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Release Date: 
Premier Asia
Aspect Ratio: 
Directed by: 
Banjong Pisanthanakun
Parkpoom Wongpoom
Ananda Everingham
Nattaweeranuch Thongmee
Achita Sikamana
Bottom Line: 

 Yes folks, it's Asian horror time again. It's hard to believe that a sub-genre which so revitalised and influenced the Western ghost story/supernatural thriller form when its finer examples began to show up on DVD and at film festivals back in the late-nineties, is now apt to produce only impatient groans and weary sighs whenever the term "Asian Horror" is mentioned — but that is exactly what's happened. Although initially unusual, eerie and strange to Western eyes, the Asian horror film soon revealed itself to be utterly entrenched in a firm set of visual tropes and themes with next to no variation discernible from one film to the next. Only a few directors now seem capable of any originality (Miiki among them) but their work inevitably tends to be somewhat hit-and-miss and uncommercial as they struggle to reinvent a moribund genre for the Naughties. The irony is that if "Shutter" had been made ten years ago, I'd doubtless be writing about it in the same terms as the Pang Brothers' "The Eye" or maybe even Takashi Miike's "Audition". But, unfortunately for its fiendishly young Taiwanese directorial team, Banjong and Parkpoom, it has only now shown up on DVD, and so despite its being as about as skillfully crafted and as finely honed for scaring you plain out of your seat as one would have any right to expect — coming as it does from film makers so young — it just doesn't seem quite as clever or quite as unusual or "out there" as it really should, or would have done several years ago!
You will know exactly what to expect by now: images of long haired, pail-skinned, waifish ghost women emerging from unlikely places (here, it's a photographer's developing sink); strange distortions appearing on photographs of those destined to meet an unnatural end; and a mystery surrounding the death of a young girl which the protagonists must unravel in order to remove her curse. It's essentially the same scenario we've seen umpteen times before. The fact that the shock moments, when they come, are genuinely scary and unexpected (which is more than you can say for the vast majority of thrillers - I've just sat through the turgid mess of a remake of "Black Christmas". Jesus Christ!!), and that there are several visual ideas and images which are equally as vivid and unsettling as the famous (and now iconic) image of Sedako emerging from the TV in the original "Ringu", does not seem to change the feeling of over-familiarity which inhabits every frame of this movie as assuredly as one of the unmovable ghostly viruses that forever plague the characters in all of these films.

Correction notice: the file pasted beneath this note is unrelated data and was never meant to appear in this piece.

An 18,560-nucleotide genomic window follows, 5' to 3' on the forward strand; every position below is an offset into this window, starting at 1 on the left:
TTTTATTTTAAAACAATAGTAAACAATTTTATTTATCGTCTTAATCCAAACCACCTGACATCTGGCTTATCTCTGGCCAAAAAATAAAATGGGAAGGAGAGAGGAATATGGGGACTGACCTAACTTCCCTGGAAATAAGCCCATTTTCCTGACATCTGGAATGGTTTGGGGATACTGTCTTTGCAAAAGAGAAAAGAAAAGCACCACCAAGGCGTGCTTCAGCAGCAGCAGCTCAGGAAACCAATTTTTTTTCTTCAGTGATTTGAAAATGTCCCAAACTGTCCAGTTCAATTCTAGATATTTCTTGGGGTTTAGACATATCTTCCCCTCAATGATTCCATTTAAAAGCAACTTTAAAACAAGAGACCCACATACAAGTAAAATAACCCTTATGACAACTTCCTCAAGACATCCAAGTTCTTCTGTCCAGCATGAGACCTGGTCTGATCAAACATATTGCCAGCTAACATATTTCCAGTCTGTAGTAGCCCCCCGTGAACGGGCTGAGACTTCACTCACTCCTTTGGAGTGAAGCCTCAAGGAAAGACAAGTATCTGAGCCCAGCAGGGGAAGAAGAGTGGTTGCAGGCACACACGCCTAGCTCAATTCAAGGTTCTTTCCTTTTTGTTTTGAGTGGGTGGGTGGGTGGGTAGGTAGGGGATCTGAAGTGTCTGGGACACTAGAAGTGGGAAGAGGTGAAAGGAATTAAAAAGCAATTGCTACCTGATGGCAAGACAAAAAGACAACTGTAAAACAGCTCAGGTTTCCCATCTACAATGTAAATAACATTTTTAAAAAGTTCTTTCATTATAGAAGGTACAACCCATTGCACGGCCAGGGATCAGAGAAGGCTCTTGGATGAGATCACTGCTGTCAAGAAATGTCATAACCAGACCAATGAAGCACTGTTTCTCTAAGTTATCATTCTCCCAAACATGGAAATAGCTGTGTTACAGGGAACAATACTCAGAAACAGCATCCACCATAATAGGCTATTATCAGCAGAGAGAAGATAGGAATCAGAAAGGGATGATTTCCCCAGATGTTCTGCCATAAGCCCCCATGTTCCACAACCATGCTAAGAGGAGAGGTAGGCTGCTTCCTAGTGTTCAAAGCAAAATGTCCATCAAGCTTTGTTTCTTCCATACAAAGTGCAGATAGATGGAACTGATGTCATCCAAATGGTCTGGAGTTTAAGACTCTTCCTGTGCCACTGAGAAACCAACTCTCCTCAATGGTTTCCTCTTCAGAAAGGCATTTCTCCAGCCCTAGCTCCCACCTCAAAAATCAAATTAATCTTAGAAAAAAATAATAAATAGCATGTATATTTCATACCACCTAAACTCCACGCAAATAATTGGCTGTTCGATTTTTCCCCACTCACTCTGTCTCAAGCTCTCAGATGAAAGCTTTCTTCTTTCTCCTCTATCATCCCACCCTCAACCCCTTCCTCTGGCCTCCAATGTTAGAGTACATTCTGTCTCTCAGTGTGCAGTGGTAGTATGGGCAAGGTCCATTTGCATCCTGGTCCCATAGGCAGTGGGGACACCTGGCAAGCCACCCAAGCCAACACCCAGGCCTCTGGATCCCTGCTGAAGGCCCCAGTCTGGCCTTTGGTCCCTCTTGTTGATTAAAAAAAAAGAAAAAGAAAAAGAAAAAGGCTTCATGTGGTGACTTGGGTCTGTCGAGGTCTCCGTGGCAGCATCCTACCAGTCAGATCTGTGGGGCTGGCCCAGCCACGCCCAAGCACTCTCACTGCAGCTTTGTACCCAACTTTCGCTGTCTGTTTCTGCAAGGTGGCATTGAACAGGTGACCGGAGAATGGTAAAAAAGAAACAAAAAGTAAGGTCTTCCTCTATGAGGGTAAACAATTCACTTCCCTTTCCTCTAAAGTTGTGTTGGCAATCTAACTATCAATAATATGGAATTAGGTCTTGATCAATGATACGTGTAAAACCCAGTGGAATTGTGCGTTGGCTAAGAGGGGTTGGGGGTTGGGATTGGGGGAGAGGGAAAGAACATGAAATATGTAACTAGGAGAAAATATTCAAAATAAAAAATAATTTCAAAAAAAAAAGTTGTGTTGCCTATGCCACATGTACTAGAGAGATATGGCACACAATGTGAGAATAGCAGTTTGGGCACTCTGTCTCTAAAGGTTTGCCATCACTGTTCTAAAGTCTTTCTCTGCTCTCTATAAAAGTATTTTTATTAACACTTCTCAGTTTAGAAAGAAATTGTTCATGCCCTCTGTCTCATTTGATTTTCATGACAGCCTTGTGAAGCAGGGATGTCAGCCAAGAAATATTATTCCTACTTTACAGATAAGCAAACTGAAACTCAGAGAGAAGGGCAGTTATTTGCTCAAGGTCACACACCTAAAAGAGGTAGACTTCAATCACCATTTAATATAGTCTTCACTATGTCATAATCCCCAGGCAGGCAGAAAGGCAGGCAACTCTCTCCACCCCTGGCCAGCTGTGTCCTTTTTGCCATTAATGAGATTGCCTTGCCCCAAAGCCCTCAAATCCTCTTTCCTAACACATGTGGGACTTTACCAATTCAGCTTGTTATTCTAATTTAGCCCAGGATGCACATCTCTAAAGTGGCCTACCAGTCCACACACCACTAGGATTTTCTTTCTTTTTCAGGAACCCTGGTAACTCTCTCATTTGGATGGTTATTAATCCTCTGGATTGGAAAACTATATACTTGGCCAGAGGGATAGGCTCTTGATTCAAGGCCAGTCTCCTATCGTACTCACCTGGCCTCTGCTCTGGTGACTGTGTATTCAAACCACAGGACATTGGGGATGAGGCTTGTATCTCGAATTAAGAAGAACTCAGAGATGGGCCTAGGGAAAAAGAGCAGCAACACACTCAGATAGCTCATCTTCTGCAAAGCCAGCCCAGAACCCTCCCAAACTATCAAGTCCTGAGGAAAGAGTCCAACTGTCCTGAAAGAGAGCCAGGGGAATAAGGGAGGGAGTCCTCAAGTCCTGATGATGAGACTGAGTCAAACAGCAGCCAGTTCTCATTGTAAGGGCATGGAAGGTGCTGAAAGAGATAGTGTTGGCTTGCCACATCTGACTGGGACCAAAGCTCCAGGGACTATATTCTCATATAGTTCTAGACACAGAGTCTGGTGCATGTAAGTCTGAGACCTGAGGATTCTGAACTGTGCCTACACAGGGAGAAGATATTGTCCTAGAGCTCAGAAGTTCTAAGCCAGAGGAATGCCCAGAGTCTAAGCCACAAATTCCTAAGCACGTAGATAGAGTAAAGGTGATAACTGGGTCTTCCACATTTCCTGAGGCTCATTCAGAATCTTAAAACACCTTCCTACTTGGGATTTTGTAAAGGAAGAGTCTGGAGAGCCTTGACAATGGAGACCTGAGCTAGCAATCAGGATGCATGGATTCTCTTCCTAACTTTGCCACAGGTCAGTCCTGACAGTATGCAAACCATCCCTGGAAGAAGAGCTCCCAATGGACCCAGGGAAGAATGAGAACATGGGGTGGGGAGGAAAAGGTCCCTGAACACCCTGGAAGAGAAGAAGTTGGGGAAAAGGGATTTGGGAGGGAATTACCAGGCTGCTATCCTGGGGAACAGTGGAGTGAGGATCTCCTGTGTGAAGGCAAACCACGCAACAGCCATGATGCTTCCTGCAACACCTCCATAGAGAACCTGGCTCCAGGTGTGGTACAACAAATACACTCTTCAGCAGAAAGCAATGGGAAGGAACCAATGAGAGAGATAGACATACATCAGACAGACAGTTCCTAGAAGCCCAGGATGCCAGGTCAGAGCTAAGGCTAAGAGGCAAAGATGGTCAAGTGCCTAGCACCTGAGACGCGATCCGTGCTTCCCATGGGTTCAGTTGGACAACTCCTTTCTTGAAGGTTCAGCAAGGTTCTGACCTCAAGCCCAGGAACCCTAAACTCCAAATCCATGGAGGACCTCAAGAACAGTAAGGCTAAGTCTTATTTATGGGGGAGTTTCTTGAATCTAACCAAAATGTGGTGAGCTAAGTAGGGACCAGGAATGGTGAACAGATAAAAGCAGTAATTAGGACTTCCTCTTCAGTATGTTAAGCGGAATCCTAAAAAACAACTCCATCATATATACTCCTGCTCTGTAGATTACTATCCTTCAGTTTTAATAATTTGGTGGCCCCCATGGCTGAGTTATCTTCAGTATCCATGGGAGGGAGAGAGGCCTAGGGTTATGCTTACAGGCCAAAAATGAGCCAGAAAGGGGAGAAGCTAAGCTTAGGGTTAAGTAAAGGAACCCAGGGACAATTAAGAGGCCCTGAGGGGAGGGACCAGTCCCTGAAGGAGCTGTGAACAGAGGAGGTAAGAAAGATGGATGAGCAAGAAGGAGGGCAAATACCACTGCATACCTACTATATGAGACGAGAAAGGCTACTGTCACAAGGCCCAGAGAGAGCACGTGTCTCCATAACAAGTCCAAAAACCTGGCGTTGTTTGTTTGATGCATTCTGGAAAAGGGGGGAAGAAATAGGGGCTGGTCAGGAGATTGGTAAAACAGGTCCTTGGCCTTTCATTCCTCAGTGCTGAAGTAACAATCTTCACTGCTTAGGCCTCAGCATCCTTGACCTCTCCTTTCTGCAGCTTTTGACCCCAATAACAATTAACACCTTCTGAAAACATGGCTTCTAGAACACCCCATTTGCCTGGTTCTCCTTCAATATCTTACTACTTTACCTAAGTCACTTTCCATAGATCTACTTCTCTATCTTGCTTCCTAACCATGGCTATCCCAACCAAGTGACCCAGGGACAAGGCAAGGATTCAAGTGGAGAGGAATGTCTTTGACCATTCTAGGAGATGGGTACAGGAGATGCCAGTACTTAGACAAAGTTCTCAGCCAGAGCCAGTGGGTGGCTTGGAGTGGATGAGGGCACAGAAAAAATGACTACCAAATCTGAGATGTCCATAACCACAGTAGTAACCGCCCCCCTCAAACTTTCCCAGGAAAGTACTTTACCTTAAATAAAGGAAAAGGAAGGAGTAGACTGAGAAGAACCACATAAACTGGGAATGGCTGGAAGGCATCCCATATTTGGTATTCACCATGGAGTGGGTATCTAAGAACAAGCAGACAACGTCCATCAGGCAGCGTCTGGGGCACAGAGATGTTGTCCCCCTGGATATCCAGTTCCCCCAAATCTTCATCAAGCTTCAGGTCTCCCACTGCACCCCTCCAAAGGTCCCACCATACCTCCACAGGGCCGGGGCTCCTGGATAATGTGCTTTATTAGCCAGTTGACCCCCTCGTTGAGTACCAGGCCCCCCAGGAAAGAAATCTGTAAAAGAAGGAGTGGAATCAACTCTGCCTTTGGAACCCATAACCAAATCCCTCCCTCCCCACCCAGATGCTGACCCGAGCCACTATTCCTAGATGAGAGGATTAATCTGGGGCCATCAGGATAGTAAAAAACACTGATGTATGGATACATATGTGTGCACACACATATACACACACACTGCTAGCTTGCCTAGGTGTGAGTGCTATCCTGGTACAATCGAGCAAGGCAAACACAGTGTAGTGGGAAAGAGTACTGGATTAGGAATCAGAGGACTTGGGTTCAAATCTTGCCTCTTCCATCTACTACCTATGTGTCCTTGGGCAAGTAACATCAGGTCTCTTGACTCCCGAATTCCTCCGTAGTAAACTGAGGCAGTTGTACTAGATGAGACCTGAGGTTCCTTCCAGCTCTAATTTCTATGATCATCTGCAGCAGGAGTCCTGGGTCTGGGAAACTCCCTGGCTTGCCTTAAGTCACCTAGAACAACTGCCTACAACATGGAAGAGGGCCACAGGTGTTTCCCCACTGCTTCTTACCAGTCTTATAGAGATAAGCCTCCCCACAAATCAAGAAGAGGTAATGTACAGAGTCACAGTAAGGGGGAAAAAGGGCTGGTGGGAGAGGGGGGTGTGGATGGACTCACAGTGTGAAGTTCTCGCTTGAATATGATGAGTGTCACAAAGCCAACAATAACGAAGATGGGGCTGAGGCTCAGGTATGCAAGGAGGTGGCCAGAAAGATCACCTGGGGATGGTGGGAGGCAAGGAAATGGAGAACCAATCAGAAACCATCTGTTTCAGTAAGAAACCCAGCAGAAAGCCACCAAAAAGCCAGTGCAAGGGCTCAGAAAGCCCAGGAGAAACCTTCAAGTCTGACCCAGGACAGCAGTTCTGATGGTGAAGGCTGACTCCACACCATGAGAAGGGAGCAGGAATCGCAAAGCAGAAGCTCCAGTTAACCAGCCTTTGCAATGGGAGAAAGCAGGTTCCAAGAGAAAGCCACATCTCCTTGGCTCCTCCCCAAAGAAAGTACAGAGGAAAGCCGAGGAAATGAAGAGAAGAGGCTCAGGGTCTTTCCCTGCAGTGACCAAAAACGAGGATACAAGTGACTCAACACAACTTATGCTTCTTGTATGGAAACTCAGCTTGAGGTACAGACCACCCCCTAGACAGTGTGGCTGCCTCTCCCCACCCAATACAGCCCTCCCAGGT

For what it's worth the film dwells on peer pressure, macho bonding, loneliness and isolation, and weaves them into the familiar plot outline with some degree of skillfulness. Photographer Tun (Ananda Everingham) and his girlfriend Jane (Natthanweeranuch Thongmee) accidentally run over and kill a young woman while driving home one night after an evening out with some of Tun's college friends. Tun urges Jane to drive on, leaving the crumpled body in the middle of the deserted road. Soon though, Tun's drinking buddies start committing suicide one by one. A strange, ghostly figure crops up in Tun's most recent photographs of each of them -- it is the woman Jane and Tun left to die in the road! The two begin investigating the phenomena of spirit photography and they try to find out who exactly the dead girl really is. But, soon, Jane begins to realise that there is more going on than meets the eye, and that Tun is hiding a huge secret that changes her perception of everything that has happened!
The outline doesn't sound like much, but to their credit, the directors have done a good job of subverting the expected trajectory of the plot by introducing some clever twists that alter our sympathies completely by the end of the film. The final image is indeed haunting. The shock scares are competently handled throughout and the inclusion of a lot of supposedly real spirit photographs (the DVD includes a gallery of these which is incredibly spooky, even if one doubts the veracity of their origins) adds a frission of authenticity to the increasingly clammy atmosphere of mounting dread. The DVD is a two-disc special edition which includes a video commentary with the cast and various featurettes and promotional materials. It's not the most essential set of extras in the world, and the actual film transfer is a tad disappointing (it looks like a NTSC-PAL conversion job) but if you still have any time left at all for the Asian ghost thriller then this is an excellent example of such and is therefore worth a look.

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